People often ask me can I use this or that work of a copyright owner. Basically, as a copyright attorney, there is a legal concept called ‘fair use’ which allows non-copyright owners to use copyrighted works in certain situations.
What are the situations? Well, this is one of those it depends, as there is a 4 part test.
1) Purpose and character of the use.
- commercial nature (- for fair use) or nonprofit/educational (+ for fair use)
- commentary, criticism or news, as this is a + factor for fair use (the First Amendment kicks in here).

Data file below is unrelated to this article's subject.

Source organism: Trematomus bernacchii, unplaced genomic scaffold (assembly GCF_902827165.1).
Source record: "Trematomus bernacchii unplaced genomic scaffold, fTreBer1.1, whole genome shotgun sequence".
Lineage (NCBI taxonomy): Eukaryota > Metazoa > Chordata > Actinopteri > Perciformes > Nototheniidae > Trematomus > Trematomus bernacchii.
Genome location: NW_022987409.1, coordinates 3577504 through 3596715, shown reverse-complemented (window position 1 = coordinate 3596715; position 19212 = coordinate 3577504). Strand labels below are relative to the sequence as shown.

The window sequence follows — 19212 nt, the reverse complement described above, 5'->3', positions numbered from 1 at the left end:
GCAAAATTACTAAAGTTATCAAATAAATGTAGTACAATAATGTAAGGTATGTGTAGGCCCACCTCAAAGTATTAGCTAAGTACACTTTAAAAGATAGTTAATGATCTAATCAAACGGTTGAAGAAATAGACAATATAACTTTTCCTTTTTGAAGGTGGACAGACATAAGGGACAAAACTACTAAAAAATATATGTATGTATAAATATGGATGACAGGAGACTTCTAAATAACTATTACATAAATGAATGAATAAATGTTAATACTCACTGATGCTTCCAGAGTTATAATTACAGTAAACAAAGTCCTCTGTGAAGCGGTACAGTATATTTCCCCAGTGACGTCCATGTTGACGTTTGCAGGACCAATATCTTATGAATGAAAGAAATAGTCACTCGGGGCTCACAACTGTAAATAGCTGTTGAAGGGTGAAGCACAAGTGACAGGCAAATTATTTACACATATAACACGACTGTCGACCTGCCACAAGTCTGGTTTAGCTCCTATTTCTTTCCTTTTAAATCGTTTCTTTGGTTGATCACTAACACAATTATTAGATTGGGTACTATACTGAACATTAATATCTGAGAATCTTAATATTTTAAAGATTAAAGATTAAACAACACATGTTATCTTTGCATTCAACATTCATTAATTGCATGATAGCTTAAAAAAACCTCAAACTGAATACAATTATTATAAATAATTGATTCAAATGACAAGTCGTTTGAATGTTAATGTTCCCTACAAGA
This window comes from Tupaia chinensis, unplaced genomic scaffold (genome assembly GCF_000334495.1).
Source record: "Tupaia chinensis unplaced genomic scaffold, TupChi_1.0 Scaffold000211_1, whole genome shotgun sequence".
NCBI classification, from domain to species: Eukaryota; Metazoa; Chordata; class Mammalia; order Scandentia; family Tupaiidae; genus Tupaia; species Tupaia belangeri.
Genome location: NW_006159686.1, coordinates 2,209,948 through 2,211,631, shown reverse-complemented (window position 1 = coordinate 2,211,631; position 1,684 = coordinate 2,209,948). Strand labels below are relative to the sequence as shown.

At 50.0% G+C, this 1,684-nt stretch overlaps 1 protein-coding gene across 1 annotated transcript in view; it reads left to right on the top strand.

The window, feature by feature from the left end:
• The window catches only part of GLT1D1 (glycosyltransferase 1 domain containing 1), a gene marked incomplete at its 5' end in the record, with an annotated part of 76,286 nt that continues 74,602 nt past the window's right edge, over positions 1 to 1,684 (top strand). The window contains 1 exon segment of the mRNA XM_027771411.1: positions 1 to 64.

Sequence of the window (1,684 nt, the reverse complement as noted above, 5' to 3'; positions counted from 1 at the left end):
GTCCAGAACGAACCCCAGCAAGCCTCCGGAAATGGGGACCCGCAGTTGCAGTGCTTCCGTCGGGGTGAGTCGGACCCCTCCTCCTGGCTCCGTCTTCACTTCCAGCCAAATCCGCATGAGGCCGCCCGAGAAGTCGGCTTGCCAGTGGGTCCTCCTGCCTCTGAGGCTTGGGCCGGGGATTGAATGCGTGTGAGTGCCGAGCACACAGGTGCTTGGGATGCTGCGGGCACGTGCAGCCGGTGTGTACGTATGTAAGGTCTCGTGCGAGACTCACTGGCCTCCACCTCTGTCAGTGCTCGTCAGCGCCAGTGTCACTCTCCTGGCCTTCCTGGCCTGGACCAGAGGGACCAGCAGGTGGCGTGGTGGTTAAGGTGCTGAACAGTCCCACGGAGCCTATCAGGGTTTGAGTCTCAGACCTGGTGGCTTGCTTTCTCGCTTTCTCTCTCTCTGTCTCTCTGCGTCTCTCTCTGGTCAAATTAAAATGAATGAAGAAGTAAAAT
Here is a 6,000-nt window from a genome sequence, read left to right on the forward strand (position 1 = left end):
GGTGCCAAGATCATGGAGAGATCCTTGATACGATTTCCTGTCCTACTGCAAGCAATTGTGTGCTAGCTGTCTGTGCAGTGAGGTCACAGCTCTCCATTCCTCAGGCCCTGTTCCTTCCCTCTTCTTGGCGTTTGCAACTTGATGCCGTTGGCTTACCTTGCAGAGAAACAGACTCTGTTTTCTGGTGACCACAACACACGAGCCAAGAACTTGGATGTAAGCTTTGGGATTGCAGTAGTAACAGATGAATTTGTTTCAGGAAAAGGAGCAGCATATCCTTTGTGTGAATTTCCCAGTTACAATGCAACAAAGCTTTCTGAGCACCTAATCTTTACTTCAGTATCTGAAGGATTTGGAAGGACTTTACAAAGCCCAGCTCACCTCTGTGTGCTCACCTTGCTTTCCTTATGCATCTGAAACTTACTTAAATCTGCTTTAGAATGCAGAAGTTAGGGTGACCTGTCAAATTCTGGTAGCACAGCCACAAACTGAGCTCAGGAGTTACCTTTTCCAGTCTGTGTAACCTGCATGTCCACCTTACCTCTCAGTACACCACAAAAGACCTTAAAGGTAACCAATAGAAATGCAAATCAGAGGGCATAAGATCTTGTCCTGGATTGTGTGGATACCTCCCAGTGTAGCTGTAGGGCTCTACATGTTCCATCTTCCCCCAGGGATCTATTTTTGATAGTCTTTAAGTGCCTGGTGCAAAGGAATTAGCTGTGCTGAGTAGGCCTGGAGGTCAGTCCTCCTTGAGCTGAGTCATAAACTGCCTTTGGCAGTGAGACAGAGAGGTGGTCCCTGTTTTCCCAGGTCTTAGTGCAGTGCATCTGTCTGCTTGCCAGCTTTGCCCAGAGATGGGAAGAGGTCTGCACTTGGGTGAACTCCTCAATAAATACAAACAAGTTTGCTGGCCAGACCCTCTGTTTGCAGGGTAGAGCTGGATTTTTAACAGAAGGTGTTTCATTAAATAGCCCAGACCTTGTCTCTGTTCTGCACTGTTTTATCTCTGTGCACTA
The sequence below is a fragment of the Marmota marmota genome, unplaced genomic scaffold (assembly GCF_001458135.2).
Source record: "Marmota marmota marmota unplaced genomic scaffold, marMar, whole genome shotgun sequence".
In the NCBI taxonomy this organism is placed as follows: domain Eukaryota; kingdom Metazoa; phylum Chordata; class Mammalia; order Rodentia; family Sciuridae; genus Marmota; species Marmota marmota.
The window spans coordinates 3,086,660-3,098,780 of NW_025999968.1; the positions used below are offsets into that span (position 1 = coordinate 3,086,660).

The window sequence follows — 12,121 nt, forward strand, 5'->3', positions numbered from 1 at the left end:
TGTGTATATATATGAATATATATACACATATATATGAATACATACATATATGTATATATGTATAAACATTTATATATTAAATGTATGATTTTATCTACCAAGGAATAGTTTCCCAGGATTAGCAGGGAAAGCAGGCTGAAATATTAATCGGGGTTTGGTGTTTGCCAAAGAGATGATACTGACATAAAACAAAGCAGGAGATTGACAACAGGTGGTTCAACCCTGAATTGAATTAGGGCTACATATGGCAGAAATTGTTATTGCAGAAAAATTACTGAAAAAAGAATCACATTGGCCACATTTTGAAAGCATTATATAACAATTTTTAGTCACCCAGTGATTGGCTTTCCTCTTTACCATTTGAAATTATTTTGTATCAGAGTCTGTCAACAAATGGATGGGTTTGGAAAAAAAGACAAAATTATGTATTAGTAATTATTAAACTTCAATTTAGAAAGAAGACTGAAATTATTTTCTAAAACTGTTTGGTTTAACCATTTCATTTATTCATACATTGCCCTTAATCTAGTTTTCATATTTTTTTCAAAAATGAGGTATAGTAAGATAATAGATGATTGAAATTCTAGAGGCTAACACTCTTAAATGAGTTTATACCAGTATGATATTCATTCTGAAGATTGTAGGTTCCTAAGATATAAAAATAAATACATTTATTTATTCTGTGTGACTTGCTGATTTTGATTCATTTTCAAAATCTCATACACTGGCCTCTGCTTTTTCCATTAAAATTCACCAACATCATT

- transformative (adds something new) (+ for fair use) vs derivative (- for fair use)
2) Nature of the copyrighted work (factual (+ for fair use) or creative (- for fair use))
3) The amount and substantiality of the portion used in relation to the copyrighted work as a whole (less used (+ fair use) and more used (- fair use))
4) The effect of the use upon the potential market for, or value of, the copyrighted work (less of market effect (+ fair use) and more market effect (- fair use))
These factors are weighed in each situation to determine if it is a fair use, or not. If you are right and it is fair use, then you can use the copyrighted work without the permission of the copyright holder, but if you are wrong, then you may have some significant legal problems (if the copyright holder decides to pursue the matter).
The internet has really brought this issue to the forefront, and it is a good example of when technology and law come together to create fodder for disputes